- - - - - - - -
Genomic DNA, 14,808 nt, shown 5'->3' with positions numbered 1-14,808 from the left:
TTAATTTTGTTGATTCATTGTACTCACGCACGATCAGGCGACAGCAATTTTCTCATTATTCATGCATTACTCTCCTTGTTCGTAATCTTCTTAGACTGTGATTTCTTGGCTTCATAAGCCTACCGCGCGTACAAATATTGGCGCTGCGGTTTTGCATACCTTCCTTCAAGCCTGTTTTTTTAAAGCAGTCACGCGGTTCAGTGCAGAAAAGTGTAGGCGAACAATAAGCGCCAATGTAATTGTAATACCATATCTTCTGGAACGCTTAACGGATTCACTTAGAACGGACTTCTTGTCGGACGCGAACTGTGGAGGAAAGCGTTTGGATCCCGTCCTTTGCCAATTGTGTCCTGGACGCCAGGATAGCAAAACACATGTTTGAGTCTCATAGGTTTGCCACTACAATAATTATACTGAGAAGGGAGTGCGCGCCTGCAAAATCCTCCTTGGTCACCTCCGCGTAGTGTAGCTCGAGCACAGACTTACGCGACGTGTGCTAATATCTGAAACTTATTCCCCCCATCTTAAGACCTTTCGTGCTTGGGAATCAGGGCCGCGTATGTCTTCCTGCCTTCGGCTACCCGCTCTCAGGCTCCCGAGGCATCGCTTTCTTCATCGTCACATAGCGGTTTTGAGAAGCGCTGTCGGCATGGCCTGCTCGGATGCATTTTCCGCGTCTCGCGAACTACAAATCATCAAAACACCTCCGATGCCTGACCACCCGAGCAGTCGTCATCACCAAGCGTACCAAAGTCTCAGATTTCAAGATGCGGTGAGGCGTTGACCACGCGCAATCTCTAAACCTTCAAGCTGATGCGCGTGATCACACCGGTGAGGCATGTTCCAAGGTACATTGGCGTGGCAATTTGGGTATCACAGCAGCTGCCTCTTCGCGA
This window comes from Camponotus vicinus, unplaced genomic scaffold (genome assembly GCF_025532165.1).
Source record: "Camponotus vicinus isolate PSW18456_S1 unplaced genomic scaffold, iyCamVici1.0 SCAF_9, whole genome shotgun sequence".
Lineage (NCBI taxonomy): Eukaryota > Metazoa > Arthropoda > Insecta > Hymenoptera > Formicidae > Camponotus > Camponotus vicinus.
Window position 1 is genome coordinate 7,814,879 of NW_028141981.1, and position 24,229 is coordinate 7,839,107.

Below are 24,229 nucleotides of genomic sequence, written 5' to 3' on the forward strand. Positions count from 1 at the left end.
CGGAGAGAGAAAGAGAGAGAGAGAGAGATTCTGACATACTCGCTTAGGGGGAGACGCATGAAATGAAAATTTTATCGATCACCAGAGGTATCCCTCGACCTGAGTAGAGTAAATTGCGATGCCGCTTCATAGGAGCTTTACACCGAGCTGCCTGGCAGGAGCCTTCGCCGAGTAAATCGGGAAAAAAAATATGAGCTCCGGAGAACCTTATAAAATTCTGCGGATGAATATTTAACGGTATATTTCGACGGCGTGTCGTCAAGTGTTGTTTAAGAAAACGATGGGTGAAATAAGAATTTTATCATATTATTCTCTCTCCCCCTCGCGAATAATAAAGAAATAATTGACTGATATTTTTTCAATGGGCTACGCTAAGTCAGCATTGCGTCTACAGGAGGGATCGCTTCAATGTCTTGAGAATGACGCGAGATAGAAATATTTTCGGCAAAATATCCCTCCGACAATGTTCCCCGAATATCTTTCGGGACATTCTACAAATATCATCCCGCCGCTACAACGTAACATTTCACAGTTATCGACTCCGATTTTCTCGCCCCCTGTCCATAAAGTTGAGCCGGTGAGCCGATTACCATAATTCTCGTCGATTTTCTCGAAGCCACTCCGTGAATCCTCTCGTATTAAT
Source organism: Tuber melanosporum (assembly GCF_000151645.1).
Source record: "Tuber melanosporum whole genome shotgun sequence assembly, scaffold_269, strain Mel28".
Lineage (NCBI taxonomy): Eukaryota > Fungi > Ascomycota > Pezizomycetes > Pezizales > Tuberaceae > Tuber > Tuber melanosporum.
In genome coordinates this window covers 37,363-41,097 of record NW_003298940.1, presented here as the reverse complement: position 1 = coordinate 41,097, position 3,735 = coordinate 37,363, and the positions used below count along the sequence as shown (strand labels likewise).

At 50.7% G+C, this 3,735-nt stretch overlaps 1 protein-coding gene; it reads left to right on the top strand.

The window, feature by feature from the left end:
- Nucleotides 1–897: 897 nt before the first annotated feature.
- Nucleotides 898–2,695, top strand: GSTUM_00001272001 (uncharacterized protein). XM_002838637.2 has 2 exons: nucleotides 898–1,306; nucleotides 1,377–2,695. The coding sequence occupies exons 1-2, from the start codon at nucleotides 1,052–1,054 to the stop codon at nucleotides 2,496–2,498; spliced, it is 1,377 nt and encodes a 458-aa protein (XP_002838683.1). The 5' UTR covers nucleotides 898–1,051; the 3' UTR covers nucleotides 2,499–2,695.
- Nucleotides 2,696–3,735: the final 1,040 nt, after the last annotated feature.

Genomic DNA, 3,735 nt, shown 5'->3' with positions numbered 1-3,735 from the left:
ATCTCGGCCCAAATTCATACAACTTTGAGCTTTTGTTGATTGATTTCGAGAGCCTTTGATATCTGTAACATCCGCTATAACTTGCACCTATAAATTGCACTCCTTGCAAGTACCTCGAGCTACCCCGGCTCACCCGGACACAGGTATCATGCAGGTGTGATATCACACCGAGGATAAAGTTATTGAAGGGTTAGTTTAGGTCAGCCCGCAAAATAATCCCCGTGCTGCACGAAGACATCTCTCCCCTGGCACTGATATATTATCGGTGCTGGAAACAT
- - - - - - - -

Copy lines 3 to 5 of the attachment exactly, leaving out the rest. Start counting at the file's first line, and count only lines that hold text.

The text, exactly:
This window comes from Camponotus vicinus, unplaced genomic scaffold (genome assembly GCF_025532165.1).
Source record: "Camponotus vicinus isolate PSW18456_S1 unplaced genomic scaffold, iyCamVici1.0 SCAF_9, whole genome shotgun sequence".
Lineage (NCBI taxonomy): Eukaryota > Metazoa > Arthropoda > Insecta > Hymenoptera > Formicidae > Camponotus > Camponotus vicinus.